GO-MR-4-A colorful crop 1by Melody Reynolds
Every flower harvested by Mike and Polly Hutchinson at Robin Hollow Farm in Rhode Island is the result of many years of dedication with both hands firmly in the dirt.
Their well-blooming farm spreads over four acres. Robin Hollow Farm has created a specialty crop of flowers, both cut and potted. The farm currently has three greenhouses and offers more than 80 varieties of beautiful flowers. One quarter of the property is covered in plastic according to Mike, allowing them to stretch the growing season in the New England climate.
The cut flowers are picked and arranged to custom order. A June crop will fulfill the hundreds of wedding orders placed promising to offer a bride something unique on her special day. The summer months also pose to be very busy as many of the flowers from Robin Hollow are worn by soon-to-be graduates, and give color to the many farmers markets they attend.
The owners of Robin Hollow have very interesting pasts that have lead them to this well-rooted career.
Mike had originally thought he wanted to go to Veterinary School, but soon had a change of heart and switched his major to Environmental Education. Mike attended Purdue and upon graduation decided to peddle his bike from Indiana to Rhode Island. He traveled to Rhode Island as he thought it was his best option for jobs related to his degree field. Environmental Education was just starting to take hold in Rhode Island and he could be on the cutting edge.
Hired as a field teacher and naturalist at Alton Jones Campus of The University of Rhode Island, Mike created the farm camp, allowing kids from all backgrounds to experience a true working farm. The farm is still being used today. Alton Jones was so impressed with Mike they put him through a Masters Degree program at URI while he continued to run the farm camp.
Mike received his Masters in Adult Education in 1991 and ran the first NOFA (Northeast Organic Farming Association) conference. There was where he met Polly. Polly volunteered for NOFA creating their newsletter and in 1992 worked for Phoenix gardens, feeding her passion for flowers.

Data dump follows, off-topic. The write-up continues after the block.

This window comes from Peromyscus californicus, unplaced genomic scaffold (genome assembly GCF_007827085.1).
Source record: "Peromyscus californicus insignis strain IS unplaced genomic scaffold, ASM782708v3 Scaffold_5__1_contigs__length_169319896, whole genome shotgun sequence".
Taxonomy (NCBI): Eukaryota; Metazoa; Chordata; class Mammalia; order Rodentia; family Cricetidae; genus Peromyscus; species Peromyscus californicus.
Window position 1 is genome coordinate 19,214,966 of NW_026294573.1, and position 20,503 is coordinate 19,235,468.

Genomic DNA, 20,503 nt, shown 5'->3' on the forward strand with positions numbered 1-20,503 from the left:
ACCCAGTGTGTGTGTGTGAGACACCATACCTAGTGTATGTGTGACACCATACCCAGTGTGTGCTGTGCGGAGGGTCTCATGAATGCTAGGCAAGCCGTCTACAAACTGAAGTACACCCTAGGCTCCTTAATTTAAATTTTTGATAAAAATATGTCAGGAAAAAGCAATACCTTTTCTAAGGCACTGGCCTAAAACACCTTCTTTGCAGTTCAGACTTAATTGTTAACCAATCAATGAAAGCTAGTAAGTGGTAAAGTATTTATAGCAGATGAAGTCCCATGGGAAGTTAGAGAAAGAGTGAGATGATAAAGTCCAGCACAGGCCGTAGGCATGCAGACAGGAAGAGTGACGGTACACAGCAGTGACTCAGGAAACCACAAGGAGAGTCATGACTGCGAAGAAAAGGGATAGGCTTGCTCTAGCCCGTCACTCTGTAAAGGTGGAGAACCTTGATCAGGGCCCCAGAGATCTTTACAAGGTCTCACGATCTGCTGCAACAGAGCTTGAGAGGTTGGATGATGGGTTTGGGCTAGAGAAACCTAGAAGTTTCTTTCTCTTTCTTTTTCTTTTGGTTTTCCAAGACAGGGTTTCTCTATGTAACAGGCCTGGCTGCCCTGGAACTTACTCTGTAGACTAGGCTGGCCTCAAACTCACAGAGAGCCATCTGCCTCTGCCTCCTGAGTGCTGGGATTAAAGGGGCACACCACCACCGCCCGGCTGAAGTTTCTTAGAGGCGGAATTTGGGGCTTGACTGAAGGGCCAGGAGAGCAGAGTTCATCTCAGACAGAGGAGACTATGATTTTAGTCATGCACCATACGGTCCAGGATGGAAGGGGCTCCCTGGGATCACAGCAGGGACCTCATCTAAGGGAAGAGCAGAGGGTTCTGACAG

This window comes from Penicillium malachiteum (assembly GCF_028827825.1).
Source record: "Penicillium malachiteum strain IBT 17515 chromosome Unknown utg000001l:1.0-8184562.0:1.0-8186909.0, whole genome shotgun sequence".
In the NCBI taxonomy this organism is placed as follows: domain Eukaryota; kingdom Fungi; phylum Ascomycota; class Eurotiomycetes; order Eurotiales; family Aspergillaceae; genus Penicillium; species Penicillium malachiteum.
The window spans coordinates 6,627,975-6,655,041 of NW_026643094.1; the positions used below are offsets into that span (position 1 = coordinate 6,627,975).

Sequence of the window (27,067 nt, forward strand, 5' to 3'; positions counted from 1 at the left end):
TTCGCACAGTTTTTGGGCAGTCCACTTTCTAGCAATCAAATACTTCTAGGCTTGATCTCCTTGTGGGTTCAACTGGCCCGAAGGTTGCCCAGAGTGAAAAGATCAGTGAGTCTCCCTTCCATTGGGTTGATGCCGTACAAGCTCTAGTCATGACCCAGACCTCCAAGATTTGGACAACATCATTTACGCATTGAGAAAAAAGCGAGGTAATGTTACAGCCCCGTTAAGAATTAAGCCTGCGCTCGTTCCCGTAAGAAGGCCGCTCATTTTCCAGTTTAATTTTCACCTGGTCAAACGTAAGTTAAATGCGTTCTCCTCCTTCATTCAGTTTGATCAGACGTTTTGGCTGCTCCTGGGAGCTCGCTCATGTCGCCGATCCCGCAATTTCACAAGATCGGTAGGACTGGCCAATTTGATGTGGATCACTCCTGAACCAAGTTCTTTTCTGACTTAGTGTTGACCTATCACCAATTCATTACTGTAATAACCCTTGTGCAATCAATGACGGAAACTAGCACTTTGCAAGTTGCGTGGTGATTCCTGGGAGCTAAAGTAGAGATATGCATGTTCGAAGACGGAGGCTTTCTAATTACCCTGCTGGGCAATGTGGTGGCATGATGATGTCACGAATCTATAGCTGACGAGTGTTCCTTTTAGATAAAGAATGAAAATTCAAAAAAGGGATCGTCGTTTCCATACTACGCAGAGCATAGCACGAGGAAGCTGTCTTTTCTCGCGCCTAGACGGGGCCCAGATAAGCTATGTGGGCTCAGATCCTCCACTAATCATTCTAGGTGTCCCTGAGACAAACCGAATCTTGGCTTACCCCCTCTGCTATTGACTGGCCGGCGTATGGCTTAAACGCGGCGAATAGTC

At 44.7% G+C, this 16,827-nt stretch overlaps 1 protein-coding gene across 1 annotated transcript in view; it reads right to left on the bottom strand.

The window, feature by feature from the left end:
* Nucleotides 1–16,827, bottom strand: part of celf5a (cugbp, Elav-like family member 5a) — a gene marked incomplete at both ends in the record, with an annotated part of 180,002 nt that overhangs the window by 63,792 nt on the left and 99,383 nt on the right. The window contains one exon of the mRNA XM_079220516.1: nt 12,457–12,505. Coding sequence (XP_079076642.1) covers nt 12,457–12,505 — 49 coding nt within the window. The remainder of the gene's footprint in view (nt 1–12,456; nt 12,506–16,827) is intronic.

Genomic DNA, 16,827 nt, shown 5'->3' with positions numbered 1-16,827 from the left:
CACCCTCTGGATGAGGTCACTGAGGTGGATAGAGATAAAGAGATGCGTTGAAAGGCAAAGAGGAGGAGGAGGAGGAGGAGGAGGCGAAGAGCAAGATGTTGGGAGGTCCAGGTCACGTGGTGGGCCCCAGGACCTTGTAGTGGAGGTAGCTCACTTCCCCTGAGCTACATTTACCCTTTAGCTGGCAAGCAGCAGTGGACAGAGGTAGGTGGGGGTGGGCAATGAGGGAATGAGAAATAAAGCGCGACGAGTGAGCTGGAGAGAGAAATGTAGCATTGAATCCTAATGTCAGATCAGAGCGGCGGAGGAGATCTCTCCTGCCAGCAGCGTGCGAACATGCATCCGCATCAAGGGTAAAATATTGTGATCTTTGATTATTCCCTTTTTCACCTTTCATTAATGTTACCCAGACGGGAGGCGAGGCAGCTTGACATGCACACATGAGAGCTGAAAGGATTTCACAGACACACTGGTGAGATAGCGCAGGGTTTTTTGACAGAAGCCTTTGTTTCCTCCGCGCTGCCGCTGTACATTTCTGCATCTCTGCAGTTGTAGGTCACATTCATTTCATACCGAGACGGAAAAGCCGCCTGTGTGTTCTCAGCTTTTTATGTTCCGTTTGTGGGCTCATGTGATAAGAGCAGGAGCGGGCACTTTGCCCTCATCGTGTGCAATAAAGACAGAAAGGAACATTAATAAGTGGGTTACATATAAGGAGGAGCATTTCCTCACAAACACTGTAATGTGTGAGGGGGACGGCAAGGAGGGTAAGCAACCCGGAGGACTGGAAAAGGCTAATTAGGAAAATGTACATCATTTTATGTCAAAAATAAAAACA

Together the couple was asked to take their education and talents and become caretakers for the Historic Casey Farm in Saunderstown, RI. Mike and Polly started many of the still-active programs at Casey Farm including the well attended Farmers Markets, CSA programs and school camps.
During their time with Casey Farm, both Polly and Mike had a desire to have their own farm. Their dream was to create a niche for themselves in flowers. In February of 2007 the couple found the now-planted property and moved to their farm on Gilbert Stuart Road. Polly stated, “We always had our hands in the dirt.” Turning this raw land into fields of flowers came naturally to this hard working couple. “Our fields are maintained with our cultivating tractor, our hoes and various mulches for a maximum organic effect,”says Polly.
“Robin Hollow farm grows without chemical pesticides for our customers’ health and ours,” states Mike.
Mike and Polly work side by side all day harvesting and marketing their beautiful crop. They are blessed with a few volunteers and offer interns the experience they need to further their studies and encourage the next generation of farmers.
The farm offers “something different,” says Polly. Rather than traditional flowers like roses, Robin Hollow grows more extravagant crops that add height and personality to a bouquet.
“We work on an appointment basis with our customers, allowing us to get to know them and what they like,” says Mike. The flowers are picked just before full bloom and stored in a walk-in cooler just outside the workshop. This process ensures that the crop is at its peek perfection upon delivery.
As a working farm, Robin Hollow is not set up for drop in visits and always ask that you call or email first. They can be contacted at 401-2868 or Polly@robinhollfarm.com and Mike@robinhollowfarm.com